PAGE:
In the Pacific, UNDP and its associated programme, the UN Capital Development Fund (UNCDF), and other international partners collaborate on the Pacific Island Financial Inclusion programme, which helps low-income households access financial services and gain financial literacy. With the support of Australia, New Zealand, and the Pacific Islands Forum Secretariat, UNDP is also exploring the relevance for Pacific countries of innovative financing, such as blended finance, strategies to catalyze ocean finance and investments in the blue economy, impact investing, debt-for-nature swaps, and other innovative financial mechanisms. 

UNDP and the Pacific Island Forum Secretariat will discuss the work undertaken so far with Pacific Island Ministers tomorrow afternoon, and share the conclusions of the project with this Forum next year.

• UNDP continues to assist SIDS affected by and at risk of disasters. We support the building of resilience to future shocks and disasters, for example by developing early-warning capabilities and sharing best practices across countries.

Many small states have made impressive progress on reducing poverty, improving education and health status, building economic opportunities, protecting natural environments, and driving innovation and investment in their economies. But the 2030 Agenda has set the bar high. It specifically calls for “leaving no one behind” and “reaching those furthest behind first”.

UNDP sees three main priorities for the years ahead in achieving the 2030 Agenda – each of them relevant to small states.

First, strengthening partnerships and fostering innovation. 

UNDP stands ready to work with small states and other development partners, including from the private sector, to identify the key drivers of each country’s potential sustainable growth, build capacities to take growth strategies forward, catalyze investments from public and private sources, and engage citizens and the private sector in this effort. It will also be important to engage South-South Co-operation providers.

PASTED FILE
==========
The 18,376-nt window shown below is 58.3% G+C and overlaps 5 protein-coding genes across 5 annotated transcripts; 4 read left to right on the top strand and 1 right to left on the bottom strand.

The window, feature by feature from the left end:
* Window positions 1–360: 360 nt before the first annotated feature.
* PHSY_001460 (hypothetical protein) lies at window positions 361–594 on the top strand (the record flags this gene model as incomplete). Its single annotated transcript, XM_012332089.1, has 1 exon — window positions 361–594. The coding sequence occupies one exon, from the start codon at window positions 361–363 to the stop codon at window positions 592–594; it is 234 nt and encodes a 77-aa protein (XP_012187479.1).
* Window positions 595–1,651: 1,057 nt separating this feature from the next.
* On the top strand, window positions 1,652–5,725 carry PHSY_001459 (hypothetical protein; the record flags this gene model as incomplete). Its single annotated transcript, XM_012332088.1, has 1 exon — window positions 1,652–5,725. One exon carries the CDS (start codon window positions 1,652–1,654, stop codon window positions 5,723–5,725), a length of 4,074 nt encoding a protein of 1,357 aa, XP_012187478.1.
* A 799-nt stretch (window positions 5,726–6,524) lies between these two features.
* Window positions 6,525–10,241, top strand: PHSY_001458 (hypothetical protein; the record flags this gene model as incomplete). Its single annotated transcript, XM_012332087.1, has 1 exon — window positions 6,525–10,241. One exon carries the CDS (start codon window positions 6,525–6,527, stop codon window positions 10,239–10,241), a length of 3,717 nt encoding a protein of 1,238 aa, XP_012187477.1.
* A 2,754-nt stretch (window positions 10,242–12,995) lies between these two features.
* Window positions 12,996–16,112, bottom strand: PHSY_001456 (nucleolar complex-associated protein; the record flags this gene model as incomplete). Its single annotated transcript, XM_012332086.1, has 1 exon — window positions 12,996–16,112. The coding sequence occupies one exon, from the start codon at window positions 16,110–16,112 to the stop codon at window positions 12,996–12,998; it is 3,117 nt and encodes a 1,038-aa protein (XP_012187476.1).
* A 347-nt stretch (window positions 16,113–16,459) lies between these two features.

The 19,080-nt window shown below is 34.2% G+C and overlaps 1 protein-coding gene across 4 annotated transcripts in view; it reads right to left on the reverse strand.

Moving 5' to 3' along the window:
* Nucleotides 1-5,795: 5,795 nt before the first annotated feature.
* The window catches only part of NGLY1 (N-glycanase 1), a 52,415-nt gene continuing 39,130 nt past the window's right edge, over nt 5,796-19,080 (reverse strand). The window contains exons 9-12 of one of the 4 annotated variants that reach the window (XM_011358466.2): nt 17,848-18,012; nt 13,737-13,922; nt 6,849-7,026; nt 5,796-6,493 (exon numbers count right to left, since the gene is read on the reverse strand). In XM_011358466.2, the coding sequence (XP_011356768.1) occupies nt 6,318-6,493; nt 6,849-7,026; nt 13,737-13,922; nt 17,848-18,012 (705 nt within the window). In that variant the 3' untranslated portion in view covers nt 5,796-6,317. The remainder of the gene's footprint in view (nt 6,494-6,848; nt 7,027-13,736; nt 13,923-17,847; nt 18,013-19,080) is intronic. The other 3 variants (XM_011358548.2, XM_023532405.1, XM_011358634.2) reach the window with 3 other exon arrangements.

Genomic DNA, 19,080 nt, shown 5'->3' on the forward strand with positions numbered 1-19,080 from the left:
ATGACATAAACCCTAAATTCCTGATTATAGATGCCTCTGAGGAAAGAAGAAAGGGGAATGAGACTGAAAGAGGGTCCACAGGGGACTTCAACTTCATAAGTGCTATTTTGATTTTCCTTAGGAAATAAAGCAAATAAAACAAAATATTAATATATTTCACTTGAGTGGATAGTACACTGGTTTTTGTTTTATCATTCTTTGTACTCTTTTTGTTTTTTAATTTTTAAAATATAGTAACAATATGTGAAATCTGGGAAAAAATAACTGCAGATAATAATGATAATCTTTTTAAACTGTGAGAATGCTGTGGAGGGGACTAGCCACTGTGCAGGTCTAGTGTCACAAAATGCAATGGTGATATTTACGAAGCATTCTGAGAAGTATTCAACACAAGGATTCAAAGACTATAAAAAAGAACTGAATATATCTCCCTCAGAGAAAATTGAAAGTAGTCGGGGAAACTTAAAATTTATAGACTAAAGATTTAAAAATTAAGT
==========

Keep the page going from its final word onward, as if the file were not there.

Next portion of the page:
Second, scaled-up finance.

The Addis Ababa Action Agenda invites the international community to scale-up innovations in financing, and to ensure that SIDS and other countries in special circumstances are able to access concessional resources. In particular, it asks lenders to use vulnerability criteria to guide eligibility for concessional finance. 

At last year's Small States Forum, proposals to establish a technical working group among the development banks and other development partners on these topics was tabled. Since then, UNDP and the World Bank have held several discussions on how to take this forward. UNDP looks forward to beginning this work soon, in partnership with the Commonwealth Secretariat, and in close coordination with small states.

Last, capacity building and skills training will be required to enhance economic opportunities in small states, and effectively deploy resources.

Facilitating exchanges of experiences and best practice between various stakeholders – public and private, civil society and academia - will be critical for this. South-South and Triangular Co-operation will also be important. UNDP is ready to assist in identifying these types of opportunities.

These are volatile and unpredictable times. Small states will continue to be affected by forces beyond their control, in particular climate change and disasters. But small states are also proactively taking on these challenges. 

Let me assure you that UNDP is and will continue to be your committed partner, and a strong global advocate for small states now and in the future.